JUNEAU — A deal in the works would extend a nonprofit ice sculpting championship’s shaky rental arrangement through 2011. The option, however, would mean shifting the event’s lease from the nonprofit Ice Alaska to the Fairbanks North Star Borough government.
The one-year deal, between the state’s railroad corporation — landlord to Ice Alaska — and the borough, would buy time as both sides weigh long-term options for the ice sculpting championships, borough Mayor Luke Hopkins told a state legislative panel Friday.
Chief among the variables influencing those long-term talks is the question of how much Ice Alaska would owe for a prepaid, 35-year lease at its current home, a rented chunk of acreage just north of the Chena River near Pioneer Park, said Jim Kubitz, the railroad’s real estate manager.
Hopkins said the agreement, if it advances, would anchor Ice Alaska in place through winter 2011.
“This is very, very pleasing to both myself, the (Borough) Assembly and, of course, Ice Alaska and to the railroad that we can allow this event to continue,” Hopkins told the Senate Labor and Commerce Committee.
Ice Alaska uses its 20-odd-acre site, prime commercial property, for less than two months but stays there year-round.
The borough and railroad have said they hope either to find Ice Alaska a new home elsewhere — possibly Pioneer Park — or to strike a long-term lease at market rates.
The Legislature has voted to curb federal regulation of guns built and sold solely within Alaska.
Federal commerce laws regulate firearm producers and dealers, limiting the activity to license-holders. The Senate on Friday passed the Alaska Firearms Freedom Act, pitched by Rep. Mike Kelly, R-Fairbanks, that calls for precluding federal regulation of guns, ammunition, magazines or other accessories made and sold within the state’s boundaries.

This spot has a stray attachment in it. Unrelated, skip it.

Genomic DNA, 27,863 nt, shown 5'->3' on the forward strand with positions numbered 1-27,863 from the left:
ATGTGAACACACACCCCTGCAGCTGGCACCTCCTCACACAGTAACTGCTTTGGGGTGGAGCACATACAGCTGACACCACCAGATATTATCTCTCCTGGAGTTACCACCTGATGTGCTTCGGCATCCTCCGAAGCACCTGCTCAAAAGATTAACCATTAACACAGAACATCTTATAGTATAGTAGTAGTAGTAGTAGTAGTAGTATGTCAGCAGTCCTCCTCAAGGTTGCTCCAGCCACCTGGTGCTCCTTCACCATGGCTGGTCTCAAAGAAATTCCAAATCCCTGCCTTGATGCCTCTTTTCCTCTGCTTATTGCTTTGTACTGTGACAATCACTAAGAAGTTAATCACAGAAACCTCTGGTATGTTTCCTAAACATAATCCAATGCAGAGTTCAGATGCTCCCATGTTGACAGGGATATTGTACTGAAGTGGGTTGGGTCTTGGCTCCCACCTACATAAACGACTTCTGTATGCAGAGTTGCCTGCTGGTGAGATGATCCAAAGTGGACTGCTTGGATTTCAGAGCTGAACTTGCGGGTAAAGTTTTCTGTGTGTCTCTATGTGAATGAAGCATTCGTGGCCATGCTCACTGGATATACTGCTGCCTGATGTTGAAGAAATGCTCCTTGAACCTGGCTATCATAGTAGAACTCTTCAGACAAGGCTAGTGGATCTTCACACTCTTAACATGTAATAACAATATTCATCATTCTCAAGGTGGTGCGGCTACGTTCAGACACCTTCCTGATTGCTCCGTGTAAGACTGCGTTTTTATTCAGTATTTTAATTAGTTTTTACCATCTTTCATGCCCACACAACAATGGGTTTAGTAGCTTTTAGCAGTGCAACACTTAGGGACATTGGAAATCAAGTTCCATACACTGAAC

Kelly has said federal rules can apply to firearms sold across state borders, where the federal government has clear constitutional authority to regulate interstate commerce but said he believes the Bill of Rights protects state and individual firearms rights.
The bill easily passed the state House of Representatives last year and passed the Senate 18-1, with Anchorage Democratic Sen. Hollis French voting no.
The state attorney general’s office would need to defend businesses prosecuted by the federal government for failure to hold a license under the bill, which heads to Gov. Sean Parnell for review. The bill is House Bill 186.
Trauma aid bill
The Senate Finance Committee on Friday advanced plans to create a public account to aid trauma care and, supporters hope, steer major emergency rooms toward better funding for trauma services.
The bill calls for $5 million to establish the fund and recommends managers for the proposed account look to state alcohol taxes for further funding. The bill’s sponsors hope it will encourage hospitals in Fairbanks, Anchorage and elsewhere to move more money toward trauma care. Sen. John Coghill, R-North Pole and the plan’s lead sponsor, said current insurance reimbursement rules leave much emergency room care going uncompensated.
Coghill has said the proposed public fund would serve as an incentive for major hospitals to invest more in emergency care. He originally proposed seeking money for the fund from tobacco-related state legal settlements, but a House committee later recommended alcohol taxes after hearing from doctors and health care specialists that alcohol and drug use is involved with most emergency room visits.